Horse Racing
Secretariat’s record-setting Belmont Stakes win to claim the Triple Crown still stands 50 years on
Horse Racing

Secretariat’s record-setting Belmont Stakes win to claim the Triple Crown still stands 50 years on

Published Jun. 7, 2023 7:42 p.m. ET

Secretariat winning the 1973 Belmont Stakes remains arguably the most impressive performance in the history of horse racing a half-century later.

His victory came by a record 31 lengths over the second-place finisher and in a record time of 2 minutes, 24 seconds to complete the 1 1/2-mile race and claim the Triple Crown.

"He was the type of horse that you’ll never see again," jockey Ron Turcotte said Wednesday, nearly 50 years to the day since riding Secretariat in the Belmont. "He was doing something that you’ve never seen before and will probably never see again."

Secretariat’s run in the Belmont is so legendary the racetrack has a pole inside the rail — in his signature blue-and-white checkered silks — marking where the next-closest horse was when he crossed the finish line.



The Triple Crown has been won only 13 times in all, with the first coming in 1919, and its history is marked by long droughts — decades in some cases. By the time the 1973 season arrived, horse racing had not had a Triple Crown champion since Citation in 1948.

Secretariat won the Kentucky Derby and the Preakness, each by 2 1/2 lengths over Sham, and had become a superstar with the television era in full swing — a far cry from the ’40s. Sports Illustrated, Newsweek and Time magazine all featured Secretariat on the cover before the Belmont.

"You’re talking about a true cultural phenomenon before the race and the anticipation and all eyes on that," said Leonard Lusky, president of "To scratch that collective itch of a nation waiting for this wonderful moment in sports, it happened."

Hall of Fame jockey Laffit Pincay Jr., who rode Sham, has said he thought his horse would win the Derby, could win the Preakness and had no chance in the Belmont.

[2023 Belmont Stakes odds, predictions: Favorites, picks and more]

Secretariat was such a sure thing that there was no show wagering allowed, meaning no one could bet on him finishing in the top three. Turcotte worked Secretariat for 1 1/4 miles at the same speed they ran the Derby.

"After that, I was very confident," he said. "I wanted him to peak at the Belmont."


Turcotte figured he would take Secretariat out to the lead and that Pincay and Sham would try to keep up given their spirited races earlier that season. The two horses separated from the rest of the pack, and Turcotte took Secretariat inside without much worry when Sham passed by.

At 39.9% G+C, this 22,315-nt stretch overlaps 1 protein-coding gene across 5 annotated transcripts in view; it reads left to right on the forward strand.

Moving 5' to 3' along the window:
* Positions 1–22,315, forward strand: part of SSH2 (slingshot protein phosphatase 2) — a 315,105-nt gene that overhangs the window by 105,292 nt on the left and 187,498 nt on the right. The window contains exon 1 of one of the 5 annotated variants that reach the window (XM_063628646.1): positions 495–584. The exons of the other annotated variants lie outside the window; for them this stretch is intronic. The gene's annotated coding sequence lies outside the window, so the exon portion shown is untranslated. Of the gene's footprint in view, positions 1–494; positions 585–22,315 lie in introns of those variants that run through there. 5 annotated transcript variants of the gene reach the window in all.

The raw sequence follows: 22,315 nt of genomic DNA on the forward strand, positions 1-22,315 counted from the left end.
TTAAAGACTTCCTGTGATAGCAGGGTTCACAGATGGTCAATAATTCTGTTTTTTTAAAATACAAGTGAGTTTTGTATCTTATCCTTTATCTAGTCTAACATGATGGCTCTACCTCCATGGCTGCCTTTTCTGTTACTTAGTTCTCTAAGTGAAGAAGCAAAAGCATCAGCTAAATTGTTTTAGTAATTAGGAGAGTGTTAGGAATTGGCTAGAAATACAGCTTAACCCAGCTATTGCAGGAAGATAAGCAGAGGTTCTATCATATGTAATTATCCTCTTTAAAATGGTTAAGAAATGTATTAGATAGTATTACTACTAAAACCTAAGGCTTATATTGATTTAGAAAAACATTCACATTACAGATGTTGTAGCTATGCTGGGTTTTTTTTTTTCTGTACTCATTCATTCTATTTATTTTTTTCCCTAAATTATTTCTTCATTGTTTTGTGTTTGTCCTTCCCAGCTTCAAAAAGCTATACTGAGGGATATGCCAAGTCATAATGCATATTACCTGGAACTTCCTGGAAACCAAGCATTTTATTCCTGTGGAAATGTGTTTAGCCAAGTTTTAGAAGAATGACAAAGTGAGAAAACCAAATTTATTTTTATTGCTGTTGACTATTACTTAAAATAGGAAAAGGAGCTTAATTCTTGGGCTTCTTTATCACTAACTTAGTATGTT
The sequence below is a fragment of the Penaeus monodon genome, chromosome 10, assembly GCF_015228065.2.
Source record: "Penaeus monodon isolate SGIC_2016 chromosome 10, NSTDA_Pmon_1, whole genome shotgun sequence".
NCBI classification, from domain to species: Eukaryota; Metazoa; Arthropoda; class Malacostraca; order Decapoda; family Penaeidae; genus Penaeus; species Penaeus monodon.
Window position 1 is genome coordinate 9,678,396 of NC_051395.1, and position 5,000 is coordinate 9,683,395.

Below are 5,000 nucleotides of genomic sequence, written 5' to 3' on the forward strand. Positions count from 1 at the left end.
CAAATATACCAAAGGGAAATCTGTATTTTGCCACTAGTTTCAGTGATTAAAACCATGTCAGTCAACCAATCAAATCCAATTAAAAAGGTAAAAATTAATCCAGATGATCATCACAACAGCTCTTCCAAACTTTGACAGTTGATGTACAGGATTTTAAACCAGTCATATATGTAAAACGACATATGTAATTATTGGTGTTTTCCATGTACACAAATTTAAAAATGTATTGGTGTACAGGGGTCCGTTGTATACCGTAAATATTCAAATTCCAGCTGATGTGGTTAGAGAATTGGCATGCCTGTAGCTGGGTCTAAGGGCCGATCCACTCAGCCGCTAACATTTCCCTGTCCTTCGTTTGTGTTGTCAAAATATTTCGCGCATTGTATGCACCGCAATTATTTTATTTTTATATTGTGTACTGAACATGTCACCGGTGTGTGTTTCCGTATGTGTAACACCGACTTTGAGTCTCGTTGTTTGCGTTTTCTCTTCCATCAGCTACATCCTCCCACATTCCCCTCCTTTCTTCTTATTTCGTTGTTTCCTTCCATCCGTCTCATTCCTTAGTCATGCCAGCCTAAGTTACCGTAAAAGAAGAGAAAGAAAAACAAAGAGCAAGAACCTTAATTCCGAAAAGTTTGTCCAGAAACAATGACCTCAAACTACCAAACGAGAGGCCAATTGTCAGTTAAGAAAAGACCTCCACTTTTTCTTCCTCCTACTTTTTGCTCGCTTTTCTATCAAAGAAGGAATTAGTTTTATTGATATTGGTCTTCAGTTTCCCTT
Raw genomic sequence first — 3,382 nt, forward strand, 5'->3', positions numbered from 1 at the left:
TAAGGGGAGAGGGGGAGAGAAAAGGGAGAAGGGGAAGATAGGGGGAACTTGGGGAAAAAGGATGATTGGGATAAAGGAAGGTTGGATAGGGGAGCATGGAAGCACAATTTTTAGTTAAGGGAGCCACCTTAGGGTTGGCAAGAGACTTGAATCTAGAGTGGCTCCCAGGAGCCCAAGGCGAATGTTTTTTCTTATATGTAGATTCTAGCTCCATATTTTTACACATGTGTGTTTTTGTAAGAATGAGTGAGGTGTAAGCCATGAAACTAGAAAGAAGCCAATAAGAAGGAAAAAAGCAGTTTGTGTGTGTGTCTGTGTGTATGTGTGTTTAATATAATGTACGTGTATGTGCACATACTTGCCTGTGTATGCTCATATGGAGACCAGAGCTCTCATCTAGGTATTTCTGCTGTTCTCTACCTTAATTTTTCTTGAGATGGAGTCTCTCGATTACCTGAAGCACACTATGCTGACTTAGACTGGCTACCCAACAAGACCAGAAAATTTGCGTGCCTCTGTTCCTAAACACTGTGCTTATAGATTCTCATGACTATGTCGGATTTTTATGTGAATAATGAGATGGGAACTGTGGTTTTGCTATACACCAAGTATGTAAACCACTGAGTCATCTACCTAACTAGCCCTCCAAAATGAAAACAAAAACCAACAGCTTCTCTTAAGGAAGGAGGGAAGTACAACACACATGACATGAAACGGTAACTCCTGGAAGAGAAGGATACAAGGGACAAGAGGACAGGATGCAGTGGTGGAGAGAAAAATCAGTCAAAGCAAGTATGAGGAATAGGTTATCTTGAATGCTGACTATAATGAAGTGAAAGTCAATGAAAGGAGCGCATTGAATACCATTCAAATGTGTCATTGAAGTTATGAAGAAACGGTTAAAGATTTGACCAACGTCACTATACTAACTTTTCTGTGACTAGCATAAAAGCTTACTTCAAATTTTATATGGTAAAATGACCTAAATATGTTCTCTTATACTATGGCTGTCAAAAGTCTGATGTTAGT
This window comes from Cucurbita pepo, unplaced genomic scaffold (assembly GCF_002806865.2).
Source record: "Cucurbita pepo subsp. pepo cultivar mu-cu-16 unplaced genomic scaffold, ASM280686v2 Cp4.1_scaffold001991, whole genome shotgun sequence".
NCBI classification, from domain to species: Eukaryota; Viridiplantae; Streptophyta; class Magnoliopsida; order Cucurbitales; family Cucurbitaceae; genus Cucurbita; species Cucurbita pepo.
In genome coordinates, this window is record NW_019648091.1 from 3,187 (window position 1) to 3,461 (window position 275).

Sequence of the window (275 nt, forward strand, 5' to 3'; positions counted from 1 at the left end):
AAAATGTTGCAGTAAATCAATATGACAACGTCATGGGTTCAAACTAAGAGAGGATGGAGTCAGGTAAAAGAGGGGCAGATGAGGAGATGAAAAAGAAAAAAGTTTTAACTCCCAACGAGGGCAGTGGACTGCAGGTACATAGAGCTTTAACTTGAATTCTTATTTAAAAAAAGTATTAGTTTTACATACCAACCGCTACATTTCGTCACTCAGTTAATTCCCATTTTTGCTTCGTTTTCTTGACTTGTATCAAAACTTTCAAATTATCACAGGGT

"It looked like a match race, and it was kind of a match race," Turcotte said. "But we still had to go a mile and a half, and I knew it."

Sham started to fade, and Turcotte noticed Secretariat was breathing well under him. He said to himself, "That’s good."

And it got better.


Halfway through the race, it was over.

Secretariat had run the fastest 3/4-mile in Belmont history in just under 70 seconds. By the time he pulled 10 lengths ahead of Sham, the camera had to pan out to show how massive the lead was.

"Secretariat is widening now!" track announcer Chic Anderson said during one of the most memorable race calls in history. "He’s moving like a tremendous machine!"


Secretariat made the final turn around the corner toward the Belmont grandstand all alone, and Turcotte finally saw the crowd making the same movements as he was on the horse.

"A lot of people were jumping up and down," he said. "Once I got closer, I could hear a lot of them cheering me on. It was something that you don’t see every day."

As Anderson was telling his listeners that the lead had reached 22 lengths, Turcotte looked at the clock on the infield that read 1:59, knowing Secretariat would shatter the race record. He crossed the finish line with ease, with Twice a Prince a very distant second and My Gallant an even more distant third.

"There’s nothing that I’ve ever seen even remotely like it because the fractions that he ran and the way he did it, it was otherworldly," Lusky said.


Secretariat galloped so nicely after the wire that Turcotte thought he would’ve also broken the record for the fastest 1 5/8-mile.

"I still had a lot of horse when I passed the wire," Turcotte said. "He was not tired."

Turcotte’s only regret was not taking Secretariat past the grandstand so the adoring crowd could see him up close — much slower than he was running. He would not have been able to forgive himself if anything bad happened, so he decided against it.

The Preakness was Turcotte’s favorite, also in record time after a lengthy debate, and he has said the Belmont might have been Secretariat’s easiest race.

"It was amazing," Turcotte said. "I was amazed with that horse all along."


Secretariat’s first quarter-mile was :23 3/5 seconds, the half-mile in :46 1/5, 3/4 of a mile in 1:09 4/5, the mile in 1:34 4/5, 1 1/4 mile in 1:59 and the final time was of course 2:24 — all records for the Belmont Stakes.

"I don’t think there’s any other horse who’s ever run a race would have beaten him at that moment, at that day, on that track," Lusky said. "He was at the very top of his game in a signature moment when everybody was watching."

Reporting by The Associated Press.

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